Sampling and Copyright - How to Obtain Permission to Use Samples

If you use samples when writing or producing songs, one of the biggest favors you can do for your career is to understand the legal and business issues

If you use samples when writing or producing songs, one of the biggest favors you can do for your career is to understand the legal and business issues that surround the practice of sampling. The process of securing a sample for use in your own recording is fairly straightforward, but a legal minefield awaits you if you choose to skip any steps along the way.

First, I should define sampling and explain why it raises legal issues. Sampling is the technique of taking a small piece, or “sample,” of a preexisting piece of music and using the sample to create or enhance a different, new piece of music. Legal issues arise because the copyright law allows only the copyright holder of a work of art to make derivative works or changes in the original work. Sampling potentially violates the law regarding two separate copyrights, the copyright of the musical composition (the PA Copyright) and the copyright of the sound recording (SR Copyright). You need to obtain the permission of those copyright holders before using the original song or master. The process of getting that permission is known as clearing the sample.


When clearing a sample, detail is crucial. Gather the following information for each sample you wish to clear and have it ready to present to the copyright holders: the name of the original composition, the artist who performs the master from which you obtained your sample, the record label of the master recording, the composer(s) of the composition, and the publishing company or companies of the composition. You will need to give the length of the sample you are contemplating using, defined in min:sec time as well as in number of measures (for example, “:30 seconds/16 bars of music”). Lastly, you must provide a description of the contemplated use of the song or master in your new recording defined in min:sec time, number of measures, and whether it will be looped or repeated (for example, “:15 seconds/four bars including the hook line from the original will be used in four separate choruses throughout the new version”).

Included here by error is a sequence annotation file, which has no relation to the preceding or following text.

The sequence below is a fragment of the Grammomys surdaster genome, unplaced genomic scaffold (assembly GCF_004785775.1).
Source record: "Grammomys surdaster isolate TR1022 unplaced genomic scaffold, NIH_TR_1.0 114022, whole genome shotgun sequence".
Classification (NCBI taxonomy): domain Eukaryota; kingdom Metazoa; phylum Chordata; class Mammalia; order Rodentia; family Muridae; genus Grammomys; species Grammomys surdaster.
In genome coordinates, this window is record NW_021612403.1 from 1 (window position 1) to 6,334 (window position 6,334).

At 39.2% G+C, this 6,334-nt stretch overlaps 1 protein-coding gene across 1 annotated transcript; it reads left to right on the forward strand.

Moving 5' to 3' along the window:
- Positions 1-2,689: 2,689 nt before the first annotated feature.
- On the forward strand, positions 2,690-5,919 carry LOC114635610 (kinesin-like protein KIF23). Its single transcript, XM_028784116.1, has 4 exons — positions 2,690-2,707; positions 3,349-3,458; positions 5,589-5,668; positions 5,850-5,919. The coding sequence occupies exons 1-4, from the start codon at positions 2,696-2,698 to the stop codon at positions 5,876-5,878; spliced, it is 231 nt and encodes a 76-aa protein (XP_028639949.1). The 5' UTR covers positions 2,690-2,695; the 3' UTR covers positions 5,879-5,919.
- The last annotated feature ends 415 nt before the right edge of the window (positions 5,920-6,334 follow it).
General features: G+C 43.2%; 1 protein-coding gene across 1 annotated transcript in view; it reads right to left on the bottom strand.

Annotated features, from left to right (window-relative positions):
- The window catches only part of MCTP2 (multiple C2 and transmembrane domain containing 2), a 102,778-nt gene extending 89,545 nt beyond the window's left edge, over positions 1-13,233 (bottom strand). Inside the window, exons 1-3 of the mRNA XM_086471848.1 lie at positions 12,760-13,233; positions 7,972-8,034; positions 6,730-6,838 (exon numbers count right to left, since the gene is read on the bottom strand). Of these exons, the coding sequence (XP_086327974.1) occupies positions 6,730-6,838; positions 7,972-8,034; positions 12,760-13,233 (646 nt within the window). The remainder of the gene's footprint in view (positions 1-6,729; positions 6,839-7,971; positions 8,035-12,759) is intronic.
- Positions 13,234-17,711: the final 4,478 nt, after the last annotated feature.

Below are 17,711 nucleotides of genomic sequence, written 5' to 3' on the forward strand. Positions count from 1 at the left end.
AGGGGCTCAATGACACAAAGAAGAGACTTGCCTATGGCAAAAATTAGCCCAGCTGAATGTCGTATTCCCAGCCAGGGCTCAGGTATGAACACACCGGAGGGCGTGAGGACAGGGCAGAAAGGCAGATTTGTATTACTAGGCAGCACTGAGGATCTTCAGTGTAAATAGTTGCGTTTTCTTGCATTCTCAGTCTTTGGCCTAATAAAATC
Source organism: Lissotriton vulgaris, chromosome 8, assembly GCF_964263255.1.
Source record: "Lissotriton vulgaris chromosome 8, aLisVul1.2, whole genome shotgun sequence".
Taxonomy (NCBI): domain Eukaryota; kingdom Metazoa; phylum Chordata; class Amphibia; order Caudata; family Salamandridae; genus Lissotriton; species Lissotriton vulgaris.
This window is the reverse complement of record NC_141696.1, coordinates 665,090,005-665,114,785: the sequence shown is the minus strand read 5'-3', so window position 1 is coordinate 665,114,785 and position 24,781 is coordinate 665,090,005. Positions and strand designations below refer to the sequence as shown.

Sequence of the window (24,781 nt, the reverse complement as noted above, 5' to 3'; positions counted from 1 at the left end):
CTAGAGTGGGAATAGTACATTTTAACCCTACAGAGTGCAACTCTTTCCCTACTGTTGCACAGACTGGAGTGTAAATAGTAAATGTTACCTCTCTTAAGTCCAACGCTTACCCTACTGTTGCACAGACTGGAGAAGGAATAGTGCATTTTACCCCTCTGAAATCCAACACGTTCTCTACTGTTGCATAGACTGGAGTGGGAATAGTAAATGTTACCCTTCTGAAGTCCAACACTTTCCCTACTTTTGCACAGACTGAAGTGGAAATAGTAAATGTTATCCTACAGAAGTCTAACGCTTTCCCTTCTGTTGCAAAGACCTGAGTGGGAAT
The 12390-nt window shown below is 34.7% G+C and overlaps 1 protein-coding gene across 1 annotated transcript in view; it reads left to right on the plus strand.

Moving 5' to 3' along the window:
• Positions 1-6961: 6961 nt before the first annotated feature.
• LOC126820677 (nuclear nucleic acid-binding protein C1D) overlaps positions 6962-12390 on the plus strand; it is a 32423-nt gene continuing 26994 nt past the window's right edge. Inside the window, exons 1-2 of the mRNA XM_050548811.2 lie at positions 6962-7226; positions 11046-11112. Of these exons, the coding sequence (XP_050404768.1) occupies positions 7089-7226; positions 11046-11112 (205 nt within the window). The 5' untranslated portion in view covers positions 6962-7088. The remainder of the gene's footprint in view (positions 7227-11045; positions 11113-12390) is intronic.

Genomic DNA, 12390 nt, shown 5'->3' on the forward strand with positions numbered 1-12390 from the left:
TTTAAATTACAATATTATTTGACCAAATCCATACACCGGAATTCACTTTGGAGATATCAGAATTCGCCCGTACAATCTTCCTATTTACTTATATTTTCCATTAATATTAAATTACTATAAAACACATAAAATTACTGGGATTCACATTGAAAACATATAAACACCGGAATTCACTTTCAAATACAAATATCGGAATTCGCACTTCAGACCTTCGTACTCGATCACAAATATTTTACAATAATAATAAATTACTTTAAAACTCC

Prepare a working copy of your new recording and have it ready to send to the copyright holders to show how you want to incorporate the original versions into your work. It is also a good idea to include a copy of the original recording. In this age of corporate mergers and acquisitions, you might be surprised at how many record companies and publishing companies have simply lost track of what is in their catalogs because they are so large.


With your information in place, you are now ready to contact the proper parties and begin clearing your samples. First, you must track down the addresses and phone numbers for the applicable record companies and publishing companies that own the copyrights for the original master recordings and songs. Record-label contact information can be obtained through a number of music industry directories, company Web pages, and, if all else fails, the phone book. Your detective work is a little easier for the musical compositions. Chances are the music publisher who owns the song you are trying to clear is affiliated with ASCAP, BMI, or SESAC in order to have its performance rights collected. All three of those performing rights organizations have Web sites with searchable databases that allow you to look up the contact information for their affiliated publishing companies. (For information about performance rights organizations and directories, see the sidebar “Sample Safari.”)